Written by Steve Orlando
Art by Artyom Trakhanov
Published by Image Comics
Release Date: February 19, 2014
Undertow is almost a literal fish out of water experience for one well-to-do Atlantean, from before the failure of that mythical society, who wanted to experience the real world. The European flared colored menagerie of characters swim both above and below the waters to bring us a society of people who exist somewhere between free-enterprise and monarchy feudalism… all the while making sure the whole earth, dry and wet, belongs to them.
The central story focuses on a character who, despite his closeted upbringing has discovered, through his own adventures a unique ability to survive without being surrounded by water. Unfortunately for him, no one else in the military has.
Trakhanov uses color to convey tones and meaning within the muddy lines of his story that weaves a fascinating and detailed tale that you have never full experienced before. Fighting, tenderness between characters and the unknown go through a flux of colors that make you feel what is happening more than seeing it. This style will not be for all. However, those who have enjoyed more European books will appreciate the approach that is happening.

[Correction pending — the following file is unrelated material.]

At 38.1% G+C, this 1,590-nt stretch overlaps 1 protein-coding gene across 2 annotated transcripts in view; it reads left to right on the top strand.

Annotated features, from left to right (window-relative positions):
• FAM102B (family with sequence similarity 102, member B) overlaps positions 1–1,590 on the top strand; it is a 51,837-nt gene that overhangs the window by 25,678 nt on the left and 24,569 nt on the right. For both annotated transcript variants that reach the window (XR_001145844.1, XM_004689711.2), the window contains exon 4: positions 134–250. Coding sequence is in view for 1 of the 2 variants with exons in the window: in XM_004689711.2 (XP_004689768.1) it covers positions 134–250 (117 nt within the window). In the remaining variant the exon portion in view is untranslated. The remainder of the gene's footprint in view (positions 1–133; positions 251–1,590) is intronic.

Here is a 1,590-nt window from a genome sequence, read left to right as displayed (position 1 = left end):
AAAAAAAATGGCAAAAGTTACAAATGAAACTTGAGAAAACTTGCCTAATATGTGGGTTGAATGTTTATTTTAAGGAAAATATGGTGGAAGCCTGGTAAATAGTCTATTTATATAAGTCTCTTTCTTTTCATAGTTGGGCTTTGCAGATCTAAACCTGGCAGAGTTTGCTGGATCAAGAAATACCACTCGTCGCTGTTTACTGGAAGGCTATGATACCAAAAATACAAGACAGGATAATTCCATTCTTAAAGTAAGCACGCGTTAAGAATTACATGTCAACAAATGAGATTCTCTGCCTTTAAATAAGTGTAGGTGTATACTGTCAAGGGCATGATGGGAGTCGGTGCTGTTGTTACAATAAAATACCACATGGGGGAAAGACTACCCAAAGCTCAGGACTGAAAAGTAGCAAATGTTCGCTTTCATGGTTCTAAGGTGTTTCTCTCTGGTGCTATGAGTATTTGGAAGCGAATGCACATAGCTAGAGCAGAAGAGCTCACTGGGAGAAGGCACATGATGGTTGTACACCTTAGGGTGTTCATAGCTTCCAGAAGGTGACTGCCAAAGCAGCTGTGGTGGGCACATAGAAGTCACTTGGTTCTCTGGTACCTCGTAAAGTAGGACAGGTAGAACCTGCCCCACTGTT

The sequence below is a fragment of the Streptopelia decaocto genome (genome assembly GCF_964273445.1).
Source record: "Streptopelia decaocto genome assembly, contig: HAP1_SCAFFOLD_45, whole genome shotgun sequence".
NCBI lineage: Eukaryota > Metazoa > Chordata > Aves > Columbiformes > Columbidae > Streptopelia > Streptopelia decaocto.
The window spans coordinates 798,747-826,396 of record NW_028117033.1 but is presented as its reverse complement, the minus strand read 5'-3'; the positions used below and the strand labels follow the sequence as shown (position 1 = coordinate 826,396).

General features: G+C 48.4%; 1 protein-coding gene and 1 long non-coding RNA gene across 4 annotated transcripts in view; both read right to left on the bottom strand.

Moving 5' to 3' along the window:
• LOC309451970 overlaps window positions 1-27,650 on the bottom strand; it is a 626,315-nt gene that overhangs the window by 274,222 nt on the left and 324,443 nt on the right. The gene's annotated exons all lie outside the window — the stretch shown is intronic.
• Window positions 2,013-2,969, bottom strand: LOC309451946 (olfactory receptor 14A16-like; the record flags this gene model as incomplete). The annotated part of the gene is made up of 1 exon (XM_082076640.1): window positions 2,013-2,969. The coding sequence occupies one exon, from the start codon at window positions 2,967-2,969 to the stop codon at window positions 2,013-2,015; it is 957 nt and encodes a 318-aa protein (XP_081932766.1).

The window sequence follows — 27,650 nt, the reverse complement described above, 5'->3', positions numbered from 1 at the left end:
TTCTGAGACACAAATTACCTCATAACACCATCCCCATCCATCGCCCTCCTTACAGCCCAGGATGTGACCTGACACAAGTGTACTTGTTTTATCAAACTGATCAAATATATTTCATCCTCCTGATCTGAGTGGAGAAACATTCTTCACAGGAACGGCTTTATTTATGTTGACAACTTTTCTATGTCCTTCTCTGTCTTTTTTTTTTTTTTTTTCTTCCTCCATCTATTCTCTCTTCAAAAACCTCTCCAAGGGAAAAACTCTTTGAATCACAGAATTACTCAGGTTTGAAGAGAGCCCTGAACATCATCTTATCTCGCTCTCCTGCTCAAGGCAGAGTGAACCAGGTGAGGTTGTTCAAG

This is a book to be experienced, not necessarily read. On the digital platform the lettering with this book can be hard to read, on the pages that are place straight on the ever modulating and illustrated background. The few pages where they choose to use a white background are much easier to read and you do not have to fight against the art to read the story, which is not always clear with what is being conveyed. If you have a three issue mantra for a new series, that might work best with this series, which lends itself more to a lyrical style (with the occasional everyday vulgar vernacular which sells the military backdrop. )
Orlando has worked hard to sell you on this society. This a book that hinges so much on how you take in the gorgeous art that takes your time and careful eye to appreciate all of the details. It is a beautiful book that you should see just where it is headed.
The Verdict: 7.0/10